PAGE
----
I slid my hand up the grade school railing now in my imaginings an ersatz monorail but one which pivoted, liberally, in slithering undulations until I found myself in a predicament. In one particularly dramatic weave of the wild monorail ride of my fantasies I cranked my elbow between the railing and the yellow porcelain tiled wall.

I did not cry for help. I did not nudge a classmate scurrying past. I did not pssp. I stood there perfectly still willing myself into invisibility and this worked brilliantly. No one stopped. No one, to my recollection, glanced over with incredulity. No one, miraculously, snickered at my predicament. No one called out my name. The scrum passed. The steps cleared. There I stood, Stuck. Silent. For how I felt I was Aron Ralston in the Moab desert pinned by a boulder. I had nothing serrated with which to sever my forearm, but perhaps the spork in my lunchbox could be whittled.

My third grade teacher arrived with the janitor wielding a pipe wrench and soon after, to my utter abashedness, the principal, who gently poked my elbow out from whence it came, and, regrettably my cover was blown and it was back to class.

Back then, in the late 70s, eccentricities of mind did not mesh well with public schooling. It took me many seasons of poring over report papers stashed away in the attic, deciphering cursive script , attempting to decode the euphemisms into something true. Working through the anger of why they couldn’t see me for someone….well I would have been elated to be safely, anonymously ensconced in the middle of the pack, mediocre but no longer agitated by the raw shame of freakdom. I stared at the grid work of “S”and “U” s as if I trained my vision long enough the answer would pop out at me like a magic eye drawing.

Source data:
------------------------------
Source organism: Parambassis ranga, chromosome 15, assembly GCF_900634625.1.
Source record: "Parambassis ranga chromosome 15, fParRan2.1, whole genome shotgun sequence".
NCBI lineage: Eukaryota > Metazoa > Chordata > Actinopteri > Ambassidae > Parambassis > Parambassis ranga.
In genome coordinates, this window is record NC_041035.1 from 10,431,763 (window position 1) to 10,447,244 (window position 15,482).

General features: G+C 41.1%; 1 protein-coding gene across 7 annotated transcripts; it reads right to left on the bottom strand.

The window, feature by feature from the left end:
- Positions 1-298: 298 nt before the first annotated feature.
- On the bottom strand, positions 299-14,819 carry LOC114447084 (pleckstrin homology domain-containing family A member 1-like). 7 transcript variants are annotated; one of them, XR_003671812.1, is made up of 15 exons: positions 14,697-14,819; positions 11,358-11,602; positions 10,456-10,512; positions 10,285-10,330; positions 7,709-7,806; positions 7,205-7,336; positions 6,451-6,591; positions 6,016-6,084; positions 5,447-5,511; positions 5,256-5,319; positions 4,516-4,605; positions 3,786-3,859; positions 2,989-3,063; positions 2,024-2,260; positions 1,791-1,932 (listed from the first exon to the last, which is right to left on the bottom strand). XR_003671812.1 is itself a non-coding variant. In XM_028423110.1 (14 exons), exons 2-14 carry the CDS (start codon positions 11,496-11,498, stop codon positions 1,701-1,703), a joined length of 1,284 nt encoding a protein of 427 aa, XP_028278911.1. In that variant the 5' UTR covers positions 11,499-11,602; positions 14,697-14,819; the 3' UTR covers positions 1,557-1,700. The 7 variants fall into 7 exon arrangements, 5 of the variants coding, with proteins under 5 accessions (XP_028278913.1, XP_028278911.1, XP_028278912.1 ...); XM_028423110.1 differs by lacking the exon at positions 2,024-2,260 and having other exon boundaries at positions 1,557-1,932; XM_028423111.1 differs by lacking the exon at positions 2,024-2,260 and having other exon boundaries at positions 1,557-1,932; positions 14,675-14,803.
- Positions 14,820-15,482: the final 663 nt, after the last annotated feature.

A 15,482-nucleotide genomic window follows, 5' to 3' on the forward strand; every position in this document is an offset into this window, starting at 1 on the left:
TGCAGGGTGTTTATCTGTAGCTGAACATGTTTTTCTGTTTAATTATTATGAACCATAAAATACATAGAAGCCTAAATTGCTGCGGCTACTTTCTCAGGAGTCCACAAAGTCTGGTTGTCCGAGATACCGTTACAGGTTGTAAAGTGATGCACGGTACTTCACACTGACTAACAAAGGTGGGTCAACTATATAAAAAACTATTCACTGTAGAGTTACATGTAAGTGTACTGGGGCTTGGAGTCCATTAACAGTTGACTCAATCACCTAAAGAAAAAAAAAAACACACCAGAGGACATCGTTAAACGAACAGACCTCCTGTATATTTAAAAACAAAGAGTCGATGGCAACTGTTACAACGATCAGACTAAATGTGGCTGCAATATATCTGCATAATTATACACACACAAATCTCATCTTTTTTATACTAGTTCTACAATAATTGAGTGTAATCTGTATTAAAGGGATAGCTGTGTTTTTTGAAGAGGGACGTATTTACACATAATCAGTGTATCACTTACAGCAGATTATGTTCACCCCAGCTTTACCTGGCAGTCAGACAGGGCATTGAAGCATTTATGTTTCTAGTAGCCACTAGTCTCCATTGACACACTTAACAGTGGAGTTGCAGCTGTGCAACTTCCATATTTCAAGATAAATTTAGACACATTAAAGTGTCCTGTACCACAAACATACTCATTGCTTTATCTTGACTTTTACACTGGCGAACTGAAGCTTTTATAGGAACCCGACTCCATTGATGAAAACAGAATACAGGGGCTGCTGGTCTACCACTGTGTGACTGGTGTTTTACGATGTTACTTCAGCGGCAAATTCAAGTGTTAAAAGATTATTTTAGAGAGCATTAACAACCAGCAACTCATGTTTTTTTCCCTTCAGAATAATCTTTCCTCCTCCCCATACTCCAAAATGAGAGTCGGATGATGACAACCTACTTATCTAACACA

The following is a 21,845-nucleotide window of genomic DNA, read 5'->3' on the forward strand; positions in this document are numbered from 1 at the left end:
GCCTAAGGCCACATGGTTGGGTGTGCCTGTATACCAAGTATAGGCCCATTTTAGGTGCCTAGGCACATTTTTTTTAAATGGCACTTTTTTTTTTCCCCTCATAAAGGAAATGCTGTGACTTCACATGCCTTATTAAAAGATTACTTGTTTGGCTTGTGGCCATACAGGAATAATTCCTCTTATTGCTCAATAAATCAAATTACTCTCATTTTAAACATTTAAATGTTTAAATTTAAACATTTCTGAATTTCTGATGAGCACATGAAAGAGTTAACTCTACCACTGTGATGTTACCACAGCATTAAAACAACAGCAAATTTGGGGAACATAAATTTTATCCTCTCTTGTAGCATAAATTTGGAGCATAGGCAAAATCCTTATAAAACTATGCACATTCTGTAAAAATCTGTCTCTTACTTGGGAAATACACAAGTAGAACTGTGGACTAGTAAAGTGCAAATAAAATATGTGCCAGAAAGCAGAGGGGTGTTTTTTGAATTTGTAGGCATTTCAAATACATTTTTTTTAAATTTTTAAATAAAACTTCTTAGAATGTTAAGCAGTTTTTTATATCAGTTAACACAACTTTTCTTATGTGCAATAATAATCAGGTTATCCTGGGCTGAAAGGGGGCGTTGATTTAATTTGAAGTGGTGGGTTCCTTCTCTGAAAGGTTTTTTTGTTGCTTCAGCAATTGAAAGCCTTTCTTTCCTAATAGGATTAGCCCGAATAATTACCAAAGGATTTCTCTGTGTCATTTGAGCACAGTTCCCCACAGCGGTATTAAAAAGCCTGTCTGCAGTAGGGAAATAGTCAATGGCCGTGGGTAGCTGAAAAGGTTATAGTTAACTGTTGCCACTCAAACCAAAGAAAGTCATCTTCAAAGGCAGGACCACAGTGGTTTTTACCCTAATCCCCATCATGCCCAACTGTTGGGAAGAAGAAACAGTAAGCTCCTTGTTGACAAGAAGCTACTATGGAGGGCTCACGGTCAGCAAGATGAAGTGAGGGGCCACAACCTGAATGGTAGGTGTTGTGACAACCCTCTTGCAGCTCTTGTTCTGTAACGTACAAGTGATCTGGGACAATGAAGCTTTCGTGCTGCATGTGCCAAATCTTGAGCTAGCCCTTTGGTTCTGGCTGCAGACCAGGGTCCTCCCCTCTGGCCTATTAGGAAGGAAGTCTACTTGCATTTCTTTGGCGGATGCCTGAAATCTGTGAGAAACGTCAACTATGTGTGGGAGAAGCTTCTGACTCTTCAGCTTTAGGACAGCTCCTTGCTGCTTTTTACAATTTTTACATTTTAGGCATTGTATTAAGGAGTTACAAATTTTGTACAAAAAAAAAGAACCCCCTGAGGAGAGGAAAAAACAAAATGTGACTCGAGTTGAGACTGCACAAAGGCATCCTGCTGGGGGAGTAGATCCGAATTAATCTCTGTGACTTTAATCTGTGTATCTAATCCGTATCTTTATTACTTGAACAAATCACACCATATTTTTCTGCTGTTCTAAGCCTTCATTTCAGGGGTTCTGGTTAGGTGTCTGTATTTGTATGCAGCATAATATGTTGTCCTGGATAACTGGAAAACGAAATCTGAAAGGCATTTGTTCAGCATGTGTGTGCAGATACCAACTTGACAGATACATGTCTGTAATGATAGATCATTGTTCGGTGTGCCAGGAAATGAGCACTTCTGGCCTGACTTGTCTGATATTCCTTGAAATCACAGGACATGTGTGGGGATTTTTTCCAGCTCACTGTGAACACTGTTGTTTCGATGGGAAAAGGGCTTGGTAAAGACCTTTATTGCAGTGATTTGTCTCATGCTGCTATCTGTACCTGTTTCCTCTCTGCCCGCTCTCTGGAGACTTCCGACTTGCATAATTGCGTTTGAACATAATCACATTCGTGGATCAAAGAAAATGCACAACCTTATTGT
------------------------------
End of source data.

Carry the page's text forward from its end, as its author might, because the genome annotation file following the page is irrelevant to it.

I was skirting the margins. I was the kid when it was time to circle up would be standing obliquely and slightly askew, an anomaly blemishing symmetry, until a teacher righted my stance with a firm but gentle twist of my shoulders.

The rhythm, and for that matter the melodies, of my days, I recall as being correspondingly asymmetrical in comparison to most student’s. Delightfully asymmetrical. Blessings to my lagging coordination so I could skip spelling drills to descend into the fallout shelter with my fellow ne’er do wells to brush up on my calisthenics and monkey bar maneuvers under the tutelage of the obese but engagingly chummy gym teacher.

What a relief to be pardoned from times tables to convene with the kindly middle aged man in the utility closet who attempted to correct my lisp through rote. The mantra like quality of the routine was my childhood version of guided meditation. It took me a long time to disentangle my true feelings about the special classes from the shame that I thought I should be feeling. Those classes were liberating. It was the regular classes that were a drag.

They were careful not to assign numbers or overt labels to our groups. They did not grade us, but how could we not know. Our group would be summoned with “Michael Goodling, Ding a Ling!” (name altered), referring to the token space cadet who astutely had slipped into a reverie. The girl, the token gypsy, who would be ridiculed for wearing dresses her mom crafted from old curtains (according to the rumors) and would steal homework and pencils. The chronic pants wetter, the token dry drunk, with the lascivious stories of his older brother. The pudgy, incoherent, friendless mumbler and me. Where did that leave me?

If what surrounds you defines you, what was I?

Deferent, shrinking, meaculpability. Kickball designated bunter. Try not to fuckupper.

Barely audible, barely discernible, short, slight. Some signs of intelligence must of slipped out because I finally managed (with a few faltering relapses)to creep in amongst the norms. My friends: They were of two categories. I either fell in with the biggest misfit in the class or glommed onto the new arrivals who had no one else. This worked until they would see that there was something off about me.

My eccentricities of mind. The way I would dote on any friend I managed to snare: I would walk a mile out of my way on the way back from school with them to show them my gratitude. The way I pulled my knee socks above my knee (all the rage amongst the Crossfitter girls now!) oblivious that no one else was and not even as an act of fashion rebellion but out of a simple lack of awareness. And a million other tiny offenses and faux pas that I could not account for. All I knew of was my meaculpability. That I was greatly sorry for whatever it was I was doing, though I’m not quite sure what it is exactly that I’m doing, but did I make it clear that it’s my fault and can we please be friends now?